“Ten thousand dollars. Five thousand up front, five thousand when it’s done.” Gilbert replied. Jarrell shuddered.
“Whatcha thinking about, Mr. Jarrell?” Nacho asked while both sat on the porch later that Sunday afternoon. “Oh nothing,” Jarrell said, but he continued to stare out into the flat farmland covered in white cotton now in full-bloom. “Do you think Tech can handle Oklahoma next week?” Nacho asked. “Not sure,” Jarrell said. “They sure better be able to stop Mayfield, and I just don’t think they can.”
“Yeah,” said Nacho. “You’re probably right.”
“You better go on home, Nacho,” Jarrell said. “I’ve got a few errands to run.”
“OK, see you tomorrow,” Nacho said. “See you tomorrow, son,” Jarrell said as Nacho pedaled hard on his bike, kicking caliche dust into the air behind him.
Alone now on the porch, Jarrell dialed a number on his phone. “Rex,” he said. “I will make the first payment tomorrow.” Jarrell hung up the phone and walked inside to check on Evelyn.
The following Saturday night, Jarrell and Nacho watched one of the more amazing and frustrating football games either had ever seen. For it to be new to Nacho didn’t mean all that much, but even Jarrell had never seen anything like it in all his years watching. Patrick Mahomes had over 800 yards of offense, and Texas Tech still lost the game. It was baffling, comical, and maddening to watch. Yet neither could take their eyes off the screen.
When the game was over, Nacho went home and Jarrell lay down on the couch which was still serving as his bed for at least a few more weeks. Before falling asleep he wondered what Gilbert was up to and if he’d made any progress with his plans. Jarrell had delivered $5,000–almost all the money he had in the world–in the form of a cashier’s check made out to Rex’s firm for legal services rendered on Monday morning. Then Rex was able to funnel the money to Gilbert via transfer to a bail bond company he had part ownership in. Each step helped to further ensure that the trail of money would be difficult to follow, if anyone ever tried to do so. Jarrell trusted that no one would ever be suspicious but you can never be too careful. He also had no idea how he’d make the final payment but couldn’t worry about that right now. After a few minutes, Jarrell fell asleep.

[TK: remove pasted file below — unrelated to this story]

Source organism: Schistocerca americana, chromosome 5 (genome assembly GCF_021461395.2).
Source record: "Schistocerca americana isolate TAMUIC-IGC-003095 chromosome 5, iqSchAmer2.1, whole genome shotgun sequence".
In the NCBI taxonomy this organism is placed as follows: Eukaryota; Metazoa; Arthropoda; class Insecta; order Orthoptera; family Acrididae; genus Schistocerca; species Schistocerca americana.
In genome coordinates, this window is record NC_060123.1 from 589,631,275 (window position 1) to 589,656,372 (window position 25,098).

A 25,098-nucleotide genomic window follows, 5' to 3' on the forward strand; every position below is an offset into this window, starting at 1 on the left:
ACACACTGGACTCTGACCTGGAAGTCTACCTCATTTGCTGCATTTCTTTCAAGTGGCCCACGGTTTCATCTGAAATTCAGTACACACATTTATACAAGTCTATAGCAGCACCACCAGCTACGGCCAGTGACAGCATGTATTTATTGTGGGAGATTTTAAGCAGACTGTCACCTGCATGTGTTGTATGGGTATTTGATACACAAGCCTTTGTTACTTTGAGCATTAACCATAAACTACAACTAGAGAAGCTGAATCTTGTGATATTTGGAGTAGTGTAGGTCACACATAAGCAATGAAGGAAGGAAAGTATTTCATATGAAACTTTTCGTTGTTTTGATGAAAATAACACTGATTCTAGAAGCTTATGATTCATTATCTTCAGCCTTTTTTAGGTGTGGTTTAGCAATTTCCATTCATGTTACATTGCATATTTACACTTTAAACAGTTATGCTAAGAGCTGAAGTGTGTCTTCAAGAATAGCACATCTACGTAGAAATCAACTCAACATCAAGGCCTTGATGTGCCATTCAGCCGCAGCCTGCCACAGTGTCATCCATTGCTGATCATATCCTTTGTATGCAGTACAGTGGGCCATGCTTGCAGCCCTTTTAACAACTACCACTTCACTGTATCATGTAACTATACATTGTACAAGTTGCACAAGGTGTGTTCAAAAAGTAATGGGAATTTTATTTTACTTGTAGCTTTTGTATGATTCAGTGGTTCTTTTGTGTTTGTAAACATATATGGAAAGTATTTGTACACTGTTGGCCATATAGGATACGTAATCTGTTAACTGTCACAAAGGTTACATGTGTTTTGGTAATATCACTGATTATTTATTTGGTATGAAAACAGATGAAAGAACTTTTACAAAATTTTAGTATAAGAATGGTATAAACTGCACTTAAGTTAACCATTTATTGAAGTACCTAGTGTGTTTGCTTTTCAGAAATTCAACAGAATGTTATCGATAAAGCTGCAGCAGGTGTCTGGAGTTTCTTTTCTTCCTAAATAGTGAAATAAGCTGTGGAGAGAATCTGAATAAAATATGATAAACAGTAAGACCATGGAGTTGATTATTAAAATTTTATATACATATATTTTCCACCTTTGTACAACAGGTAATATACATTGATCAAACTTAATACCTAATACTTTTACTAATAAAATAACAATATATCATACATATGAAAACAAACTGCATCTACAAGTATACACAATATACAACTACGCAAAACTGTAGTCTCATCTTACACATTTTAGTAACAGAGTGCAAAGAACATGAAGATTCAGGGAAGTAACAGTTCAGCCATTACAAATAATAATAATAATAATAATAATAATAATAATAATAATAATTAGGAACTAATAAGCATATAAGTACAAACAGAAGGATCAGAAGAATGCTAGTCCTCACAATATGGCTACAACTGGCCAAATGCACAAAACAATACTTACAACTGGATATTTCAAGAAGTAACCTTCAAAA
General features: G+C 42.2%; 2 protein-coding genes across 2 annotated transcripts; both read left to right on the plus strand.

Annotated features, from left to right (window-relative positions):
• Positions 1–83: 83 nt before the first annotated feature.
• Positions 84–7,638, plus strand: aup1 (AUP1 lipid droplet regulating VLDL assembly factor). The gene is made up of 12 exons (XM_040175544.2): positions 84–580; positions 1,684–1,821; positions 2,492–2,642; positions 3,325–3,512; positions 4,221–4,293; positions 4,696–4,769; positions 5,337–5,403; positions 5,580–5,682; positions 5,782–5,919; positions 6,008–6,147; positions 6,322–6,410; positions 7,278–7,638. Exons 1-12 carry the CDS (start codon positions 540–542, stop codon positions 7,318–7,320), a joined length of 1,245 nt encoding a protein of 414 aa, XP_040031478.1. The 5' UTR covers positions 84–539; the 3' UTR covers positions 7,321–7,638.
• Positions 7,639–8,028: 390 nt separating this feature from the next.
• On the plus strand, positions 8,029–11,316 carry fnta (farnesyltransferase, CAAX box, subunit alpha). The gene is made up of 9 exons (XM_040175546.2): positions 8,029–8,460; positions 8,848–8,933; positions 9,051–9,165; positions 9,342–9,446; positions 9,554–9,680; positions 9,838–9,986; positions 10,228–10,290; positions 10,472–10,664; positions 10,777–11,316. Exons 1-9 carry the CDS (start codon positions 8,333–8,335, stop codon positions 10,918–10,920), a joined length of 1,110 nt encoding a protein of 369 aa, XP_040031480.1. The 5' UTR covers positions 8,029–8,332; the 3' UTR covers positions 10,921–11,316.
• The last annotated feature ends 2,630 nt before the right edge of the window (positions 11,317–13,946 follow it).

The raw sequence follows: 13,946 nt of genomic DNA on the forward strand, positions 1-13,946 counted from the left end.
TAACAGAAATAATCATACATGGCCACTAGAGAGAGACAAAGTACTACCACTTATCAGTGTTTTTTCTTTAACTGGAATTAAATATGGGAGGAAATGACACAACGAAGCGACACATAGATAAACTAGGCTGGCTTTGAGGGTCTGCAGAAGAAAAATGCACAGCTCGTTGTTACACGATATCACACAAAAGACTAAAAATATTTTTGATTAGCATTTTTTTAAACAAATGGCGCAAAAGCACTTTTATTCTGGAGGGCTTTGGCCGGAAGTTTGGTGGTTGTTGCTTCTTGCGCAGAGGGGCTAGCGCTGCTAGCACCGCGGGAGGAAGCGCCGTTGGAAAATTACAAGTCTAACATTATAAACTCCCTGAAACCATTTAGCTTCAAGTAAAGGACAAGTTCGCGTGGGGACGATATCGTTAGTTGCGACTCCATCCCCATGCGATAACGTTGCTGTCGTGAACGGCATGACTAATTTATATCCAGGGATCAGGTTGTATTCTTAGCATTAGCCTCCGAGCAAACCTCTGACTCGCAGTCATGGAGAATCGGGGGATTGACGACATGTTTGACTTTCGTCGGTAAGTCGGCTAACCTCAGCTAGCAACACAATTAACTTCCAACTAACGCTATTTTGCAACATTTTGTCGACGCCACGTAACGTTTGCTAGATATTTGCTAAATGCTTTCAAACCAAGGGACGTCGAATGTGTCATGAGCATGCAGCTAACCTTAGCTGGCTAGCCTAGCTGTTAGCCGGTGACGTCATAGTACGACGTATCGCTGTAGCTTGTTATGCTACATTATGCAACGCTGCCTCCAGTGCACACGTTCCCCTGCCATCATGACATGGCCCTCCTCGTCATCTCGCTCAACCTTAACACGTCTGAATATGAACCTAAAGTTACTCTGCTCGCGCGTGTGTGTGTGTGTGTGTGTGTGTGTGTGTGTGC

He heard nothing from Gilbert or Rex during the next week, and had to fight off the urge to call them for an update. Both had advised for him not to do so, and Jarrell was a compliant man. So he waited.
On Saturday Jarrell watched the TCU game and was thrilled with Tech’s come from behind, overtime win. It wasn’t pretty, but it was a win, and it was the first bit of good news Jarrell had been able to enjoy in quite some time. He celebrated the afternoon with three beers and some grilled back strap that he’d been saving for such an occasion. It was one of the hottest Octobers on record on the South Plains, so Jarrell enjoyed the unseasonably warm afternoon with a Tech win, a beer buzz and a full belly.
Just as the sun was setting, Jarrell dozed off in his chair on the porch. He dreamt of good things, happy things. It had been a good day.
Then his phone rang and Jarrell was jolted from his nap. It was the sheriff. There had been a terrible accident.